There are many more selfsacrificing Awami Leaguers in the nooks and corners ofBangladesh, who did not leave the party despite becoming destitute. The leaders, however, do not keep track of them. Besides, Sheikh Mujib had such individuals as his companions, without whose help he might not have achieved his cherished goal. As a result, the Awami League became bigger, expanded after the 6- point movement and simultaneously Sheikh Mujib became the undisputed leader of the masses.

He also had tremendous self-confidence and courage. The blossoming of the party had also raised his confidence in himself as well as the people. That was why he could transform the 6-points into a 1-point. And this was his unclear vision or dream. That he was unwavering on the question of this objective and had the necessary courage and confidence for materialising this dream were highlighted during the Agartala conspiracy trial. Fayez Ahmed had written about an incident during this trial. He was sitting beside the main accused Sheikh Mujib. They were not allowed to talk inside the court. Sheikh Mujib tried to draw the attention of Fayez Ahmed a number of times in order to say something. Fayez Ahmed said, “Mujib Bhai, conversations are not allowed. I can’t turn my head. They will throw me out.” A loud reply came forthwith, “Fayez, one has to talk to Sheikh Mujib if he wants to stay inBangladesh.” – ——-He did not know then that this symbolic utterance by Sheikh Mujib was not meant for any individual person; it was a message for the entire people of a country, which could ignite fire. Sheikh Mujib returned to theBangladeshof his dream in 1972. Now his role was not that of a wager of movements. Rather, he played his part in materialising the dream of a Golden Bangla. He worked tirelessly with that objective in mind until 15 August 1975.

Reconstruction of the country was in full swing and the Constitution was already framed by that time. The biggest achievement of Bangabandhu and the then Awami League government was to endow the country with a Constitution. I do not know whether there is any other example of a country where it was possible to provide a Constitution so swiftly in the aftermath of such a bloody war. The four core principles of the state were proclaimed through this Constitution, which could have been termed as radical in the context of the then realities. These were: Democracy, Socialism, Secularism and Nationalism. These principles in fact contained those very ideals for which the liberation war was fought. This was especially true of secularism. That is why the military generals had at the very outset struck at these core principles, especially secularism. Besides, the Constitution described the social, economic and political rights of citizens and the philosophy of the state. In other words, it indicated that the liberation war was waged for establishing a civil society in place of a military-dominated one.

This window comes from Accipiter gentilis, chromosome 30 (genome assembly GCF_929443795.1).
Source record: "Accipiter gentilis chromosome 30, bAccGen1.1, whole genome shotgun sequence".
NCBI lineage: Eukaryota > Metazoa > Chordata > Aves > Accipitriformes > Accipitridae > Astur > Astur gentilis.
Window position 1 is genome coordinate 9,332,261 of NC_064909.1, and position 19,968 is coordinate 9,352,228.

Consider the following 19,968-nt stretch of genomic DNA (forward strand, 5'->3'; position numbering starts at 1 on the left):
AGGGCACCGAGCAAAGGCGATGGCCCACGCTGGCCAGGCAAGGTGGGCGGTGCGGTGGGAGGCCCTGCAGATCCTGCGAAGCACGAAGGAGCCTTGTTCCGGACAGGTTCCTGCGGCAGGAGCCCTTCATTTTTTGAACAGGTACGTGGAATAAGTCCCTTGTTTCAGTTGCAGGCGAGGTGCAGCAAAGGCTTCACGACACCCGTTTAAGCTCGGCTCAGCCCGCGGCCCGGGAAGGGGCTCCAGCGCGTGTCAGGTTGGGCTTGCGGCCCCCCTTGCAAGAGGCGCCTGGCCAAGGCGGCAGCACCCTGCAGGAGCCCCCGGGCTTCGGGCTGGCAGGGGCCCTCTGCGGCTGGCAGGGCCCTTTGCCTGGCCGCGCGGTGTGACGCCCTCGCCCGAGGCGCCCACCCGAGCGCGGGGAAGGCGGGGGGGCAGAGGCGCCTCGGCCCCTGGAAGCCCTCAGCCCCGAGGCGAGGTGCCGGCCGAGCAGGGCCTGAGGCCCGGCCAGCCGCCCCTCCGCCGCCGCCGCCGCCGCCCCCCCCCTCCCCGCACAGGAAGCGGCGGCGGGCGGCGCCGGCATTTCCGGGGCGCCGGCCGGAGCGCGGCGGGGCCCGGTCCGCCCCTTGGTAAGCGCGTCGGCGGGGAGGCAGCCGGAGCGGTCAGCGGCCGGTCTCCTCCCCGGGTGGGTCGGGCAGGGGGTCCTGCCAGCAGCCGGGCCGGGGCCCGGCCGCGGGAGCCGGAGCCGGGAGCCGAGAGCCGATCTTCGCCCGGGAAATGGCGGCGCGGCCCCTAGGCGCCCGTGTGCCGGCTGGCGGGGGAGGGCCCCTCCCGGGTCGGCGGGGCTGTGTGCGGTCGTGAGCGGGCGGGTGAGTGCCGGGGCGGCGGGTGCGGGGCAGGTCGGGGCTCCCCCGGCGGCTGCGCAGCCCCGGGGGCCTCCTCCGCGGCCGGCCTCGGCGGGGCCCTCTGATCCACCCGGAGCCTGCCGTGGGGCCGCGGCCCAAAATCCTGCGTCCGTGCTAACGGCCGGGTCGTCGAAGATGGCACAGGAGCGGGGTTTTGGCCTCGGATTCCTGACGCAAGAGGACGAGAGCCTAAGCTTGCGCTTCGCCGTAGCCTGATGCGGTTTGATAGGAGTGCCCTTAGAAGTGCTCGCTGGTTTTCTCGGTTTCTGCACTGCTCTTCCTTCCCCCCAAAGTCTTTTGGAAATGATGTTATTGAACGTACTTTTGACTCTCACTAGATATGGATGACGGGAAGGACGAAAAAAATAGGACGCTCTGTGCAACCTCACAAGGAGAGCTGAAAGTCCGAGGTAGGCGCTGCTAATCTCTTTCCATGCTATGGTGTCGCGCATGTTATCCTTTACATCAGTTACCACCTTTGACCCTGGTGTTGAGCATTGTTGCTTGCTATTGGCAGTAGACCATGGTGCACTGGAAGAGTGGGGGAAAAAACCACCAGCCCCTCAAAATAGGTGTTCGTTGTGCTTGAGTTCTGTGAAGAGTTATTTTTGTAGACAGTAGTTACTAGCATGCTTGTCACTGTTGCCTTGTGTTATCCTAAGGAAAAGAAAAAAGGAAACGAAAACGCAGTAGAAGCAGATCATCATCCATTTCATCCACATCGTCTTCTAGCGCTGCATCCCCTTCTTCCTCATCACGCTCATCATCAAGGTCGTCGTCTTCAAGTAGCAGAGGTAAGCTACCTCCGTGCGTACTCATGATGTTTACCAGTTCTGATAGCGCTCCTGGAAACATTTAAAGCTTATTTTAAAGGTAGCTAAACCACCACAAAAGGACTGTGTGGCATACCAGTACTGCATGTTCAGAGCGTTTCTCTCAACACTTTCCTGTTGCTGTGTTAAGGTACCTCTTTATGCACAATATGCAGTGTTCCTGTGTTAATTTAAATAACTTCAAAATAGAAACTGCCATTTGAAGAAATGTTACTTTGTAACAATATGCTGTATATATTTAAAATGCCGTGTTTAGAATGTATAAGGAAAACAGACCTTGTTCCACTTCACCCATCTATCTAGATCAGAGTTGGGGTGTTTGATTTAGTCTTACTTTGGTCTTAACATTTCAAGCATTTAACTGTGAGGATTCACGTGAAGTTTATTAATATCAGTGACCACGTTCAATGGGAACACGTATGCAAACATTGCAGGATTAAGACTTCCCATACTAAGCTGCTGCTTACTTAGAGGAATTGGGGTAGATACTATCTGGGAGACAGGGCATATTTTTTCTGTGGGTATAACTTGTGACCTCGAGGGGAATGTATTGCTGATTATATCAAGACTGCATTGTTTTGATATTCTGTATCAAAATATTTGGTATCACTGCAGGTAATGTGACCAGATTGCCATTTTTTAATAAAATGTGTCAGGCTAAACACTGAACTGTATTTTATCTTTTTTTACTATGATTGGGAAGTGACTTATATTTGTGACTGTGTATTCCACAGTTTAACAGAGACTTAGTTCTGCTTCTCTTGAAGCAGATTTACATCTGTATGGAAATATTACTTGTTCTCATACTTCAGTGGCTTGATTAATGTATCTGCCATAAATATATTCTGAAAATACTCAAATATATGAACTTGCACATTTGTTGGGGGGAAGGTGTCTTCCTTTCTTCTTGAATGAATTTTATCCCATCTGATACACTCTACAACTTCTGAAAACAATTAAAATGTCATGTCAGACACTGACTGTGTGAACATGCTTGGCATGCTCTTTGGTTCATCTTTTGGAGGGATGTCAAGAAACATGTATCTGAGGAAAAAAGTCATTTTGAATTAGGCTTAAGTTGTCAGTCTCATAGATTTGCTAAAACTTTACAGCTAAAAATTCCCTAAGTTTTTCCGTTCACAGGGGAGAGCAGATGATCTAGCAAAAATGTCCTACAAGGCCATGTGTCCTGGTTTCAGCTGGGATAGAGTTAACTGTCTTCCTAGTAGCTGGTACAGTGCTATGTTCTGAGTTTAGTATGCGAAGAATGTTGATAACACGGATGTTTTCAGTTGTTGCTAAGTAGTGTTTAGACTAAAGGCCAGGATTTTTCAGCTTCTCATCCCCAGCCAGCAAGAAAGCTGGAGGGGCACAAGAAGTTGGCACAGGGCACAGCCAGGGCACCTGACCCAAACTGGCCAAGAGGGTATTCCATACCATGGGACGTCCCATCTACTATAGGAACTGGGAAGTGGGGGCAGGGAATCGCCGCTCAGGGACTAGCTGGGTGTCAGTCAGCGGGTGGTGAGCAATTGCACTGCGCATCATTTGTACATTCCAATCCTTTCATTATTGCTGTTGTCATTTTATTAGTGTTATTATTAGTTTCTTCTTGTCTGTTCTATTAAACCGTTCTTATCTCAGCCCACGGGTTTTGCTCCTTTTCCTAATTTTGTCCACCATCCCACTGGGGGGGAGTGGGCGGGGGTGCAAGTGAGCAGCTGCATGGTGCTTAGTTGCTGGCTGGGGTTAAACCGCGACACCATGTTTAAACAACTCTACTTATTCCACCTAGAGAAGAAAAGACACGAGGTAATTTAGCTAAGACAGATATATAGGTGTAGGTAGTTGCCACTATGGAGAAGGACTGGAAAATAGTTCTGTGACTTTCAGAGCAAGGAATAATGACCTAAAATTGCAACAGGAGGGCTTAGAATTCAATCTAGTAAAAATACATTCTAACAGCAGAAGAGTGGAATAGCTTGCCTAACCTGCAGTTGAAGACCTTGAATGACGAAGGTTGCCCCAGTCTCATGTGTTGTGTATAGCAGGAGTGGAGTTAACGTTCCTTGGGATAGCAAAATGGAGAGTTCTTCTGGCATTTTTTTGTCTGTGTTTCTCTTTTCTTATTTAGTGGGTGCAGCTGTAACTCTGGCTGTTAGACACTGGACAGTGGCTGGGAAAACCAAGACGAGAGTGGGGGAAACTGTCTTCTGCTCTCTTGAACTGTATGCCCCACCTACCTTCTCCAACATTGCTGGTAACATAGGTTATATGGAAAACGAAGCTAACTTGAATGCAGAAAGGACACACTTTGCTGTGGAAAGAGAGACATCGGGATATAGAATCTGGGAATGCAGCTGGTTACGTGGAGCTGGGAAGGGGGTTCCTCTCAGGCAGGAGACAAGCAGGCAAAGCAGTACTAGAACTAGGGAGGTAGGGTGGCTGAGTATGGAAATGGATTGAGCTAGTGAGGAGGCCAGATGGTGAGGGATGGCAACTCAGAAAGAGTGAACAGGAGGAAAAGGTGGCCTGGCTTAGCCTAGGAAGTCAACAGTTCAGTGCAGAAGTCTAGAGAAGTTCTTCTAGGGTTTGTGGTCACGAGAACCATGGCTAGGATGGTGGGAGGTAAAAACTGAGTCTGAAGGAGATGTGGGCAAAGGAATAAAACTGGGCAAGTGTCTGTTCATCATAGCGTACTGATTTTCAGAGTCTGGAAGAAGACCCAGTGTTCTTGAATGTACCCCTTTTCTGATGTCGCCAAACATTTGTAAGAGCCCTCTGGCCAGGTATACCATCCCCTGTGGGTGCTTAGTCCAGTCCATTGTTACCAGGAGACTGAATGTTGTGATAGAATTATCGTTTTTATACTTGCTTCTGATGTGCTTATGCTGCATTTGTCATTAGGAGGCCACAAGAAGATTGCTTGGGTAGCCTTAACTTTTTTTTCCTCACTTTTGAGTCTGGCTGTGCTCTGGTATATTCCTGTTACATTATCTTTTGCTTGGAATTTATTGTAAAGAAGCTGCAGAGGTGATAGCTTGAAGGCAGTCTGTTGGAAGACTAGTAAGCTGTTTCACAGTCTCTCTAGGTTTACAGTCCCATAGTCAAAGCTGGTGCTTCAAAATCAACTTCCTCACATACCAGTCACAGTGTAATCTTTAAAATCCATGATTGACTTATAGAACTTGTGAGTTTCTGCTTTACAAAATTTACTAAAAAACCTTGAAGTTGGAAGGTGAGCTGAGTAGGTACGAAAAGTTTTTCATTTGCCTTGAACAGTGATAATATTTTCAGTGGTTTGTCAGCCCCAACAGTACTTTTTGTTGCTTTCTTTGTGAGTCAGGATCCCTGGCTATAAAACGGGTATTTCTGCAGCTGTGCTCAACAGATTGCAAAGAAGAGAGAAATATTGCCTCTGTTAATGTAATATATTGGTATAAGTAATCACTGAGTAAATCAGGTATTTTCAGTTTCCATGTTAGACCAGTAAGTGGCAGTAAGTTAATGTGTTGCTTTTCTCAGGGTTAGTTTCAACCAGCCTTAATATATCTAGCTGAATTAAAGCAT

The 1972 Constitution had incorporated the necessary institutions for a civil society; it firmly strove to lay the foundation for a vibrant civil society inBangladesh. In this context, Bangabandhu had said in one of his speeches: “I do not know whether democracy was initiated immediately after a bloody revolution in any country of the world. —– Elections have been organised. The right of vote has been expanded in scope by lowering the voting age from 21 to 18.Bangladesh’s own aeroplanes are now flying in the skies of different countries; a fleet of commercial ships has also been launched.

The BDR is now guarding the borders. The ground forces are ready to repel any attack on the motherland. Our own navy and air-force are now operational. The police force and thanas have been rebuilt, 70 percent of which were destroyed by the Pakistanis. A ‘National Rakkhi Bahini’ has been raised. You are now the owners of 60 percent of mills and factories. Taxes for up to 25 bighas of land have been exempted. We do not believe in the policy of vengeance and revenge. Therefore, general amnesty has been declared for those who were accused and convicted under the Collaborators’ Act for opposing the liberation war.” But the people were not inclined to appreciate the framing of Constitution, its principles, and the successes of Sheikh Mujib due to rising price of essentials and the law and order situation.

Not only was Bangabandhu killed along with his family, the husband of his sister Abdur Rab Serniabat and his nephew (sister’s son) Sheikh Moni were also killed along with their family members. It was quite apparent that intense hatred had worked behind this; otherwise this kind of brutality could not have been carried out in cold blood. The assumption that if any of the family members survived, then he would come forward to provide leadership was also at work. That this assumption was not unfounded has been proved subsequently. Bangabandhu’s two daughters Sheikh Hasina and Sheikh Rehana survived as they were staying abroad. Later, Sheikh Hasina became the leader of the Awami League and is now once again waging a struggle to reinforce the civil society. It is clear from the manner in which the Bangabandhu family was assassinated that there were local and international conspiracies and a long time was spent for planning it. The conspirators took risks and that risktaking paid off. A faction of the Awami League led by Khandakar Mostaque was involved in it. It can be cited as evidence that it was during Mostaque’s rule that the four Awami League and national leaders Tajuddin Ahmed, Syed Nazrul Islam, Mansur Ali and Kamruzzaman were killed inside the central jail on 3 November 1975. Saudi ArabiaandChinarecognised Bangladeshimmediately after Khandakar Mostaque came to power. Relationships withPakistanand theUSAalso improved. Consequently, the theory that foreign powers had a hand in the killings cannot be dismissed outright. Almost three decades after Sheikh Mujib’s killing, the people can once again feel what Sheikh Mujib really was and why he was awarded the title ‘Bangabandhu’. People can realize today that he wanted to raise the stature of the Bangalis, and one way of doing that was to give back the honour to the unarmed people. Whichever parties and persons might have ruledBangladeshafter his murder, his name could not be erased from the minds of the people. That effort still continues. That is because it is evident today that we got that honour only once, that path was opened for us only once in 1971, whenBangladeshsucceeded in ousting all kinds of armed thugs under the leadership of an unarmed Bangali called Sheikh Mujibur Rahman. Despite the many flaws and heaps of criticisms levelled against Sheikh Mujib, we should note, just as an opponent of Sheikh Mujib and Awami League.